Portland filmmaker Brian Lindstrom will screen Mothering Inside, his documentary about Coffee Creek Correctional Facility's unique parenting program, Thursday night at Cinema 21.


The timing of the film's release is bitter, because the program is going away, but supporters are hoping to use the film to change that. 

Late last year, the Oregon Department of Corrections announced it was pulling the plug on the program, the Family Preservation Project, saying it was too expensive and served too few families at the women's prison.

The intensive program, launched in 2010, rekindled bonds between female inmates and their children by teaching mothers parenting skills and by regularly bringing the children to Coffee Creek. That's no small feat. Families of incarcerated women often have plenty of reasons not to want to visit, including tight budgets, limited time and unaddressed anger. The program worked with families as well as inmates to clear these hurdles so children could spend time with their mothers.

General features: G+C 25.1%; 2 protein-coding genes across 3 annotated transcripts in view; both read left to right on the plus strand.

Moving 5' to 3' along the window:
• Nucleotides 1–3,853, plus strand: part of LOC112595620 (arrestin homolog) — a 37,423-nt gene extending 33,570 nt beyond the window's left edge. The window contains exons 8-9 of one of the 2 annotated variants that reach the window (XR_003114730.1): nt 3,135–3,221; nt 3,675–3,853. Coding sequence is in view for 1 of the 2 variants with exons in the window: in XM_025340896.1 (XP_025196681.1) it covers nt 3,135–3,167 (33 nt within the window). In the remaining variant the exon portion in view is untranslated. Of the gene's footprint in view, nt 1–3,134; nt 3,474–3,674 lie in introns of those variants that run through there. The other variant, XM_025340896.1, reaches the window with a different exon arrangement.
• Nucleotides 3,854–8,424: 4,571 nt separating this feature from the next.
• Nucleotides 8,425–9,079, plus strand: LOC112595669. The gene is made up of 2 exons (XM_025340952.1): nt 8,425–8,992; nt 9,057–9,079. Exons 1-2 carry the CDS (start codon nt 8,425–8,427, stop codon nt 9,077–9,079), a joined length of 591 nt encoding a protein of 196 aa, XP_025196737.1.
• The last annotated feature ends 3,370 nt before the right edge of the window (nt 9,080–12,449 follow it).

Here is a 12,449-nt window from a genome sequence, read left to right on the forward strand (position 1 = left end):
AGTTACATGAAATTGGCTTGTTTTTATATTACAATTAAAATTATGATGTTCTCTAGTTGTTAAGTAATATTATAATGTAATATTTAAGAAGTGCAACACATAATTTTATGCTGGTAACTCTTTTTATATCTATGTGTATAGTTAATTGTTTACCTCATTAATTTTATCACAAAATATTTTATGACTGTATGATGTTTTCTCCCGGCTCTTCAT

The program has many ardent supporters, including Lindstrom, who filmed mothers and their families for months inside Coffee Creek with permission from the prison. Under pressure from state lawmakers, including state Sen. Chip Shields (D-Portland) and Rep. Jennifer Williamson (D-Portland), corrections officials hatched a compromise to phase out the program rather than abruptly end it.

Lindstrom and others still have hope the program can be saved. They're trying to launch a fundraising effort to fund the program independently.

The film screens at 7 p.m. on Thursday Feb. 19 at Cinema 21, 616 NW 21st Ave. A Q&A will follow.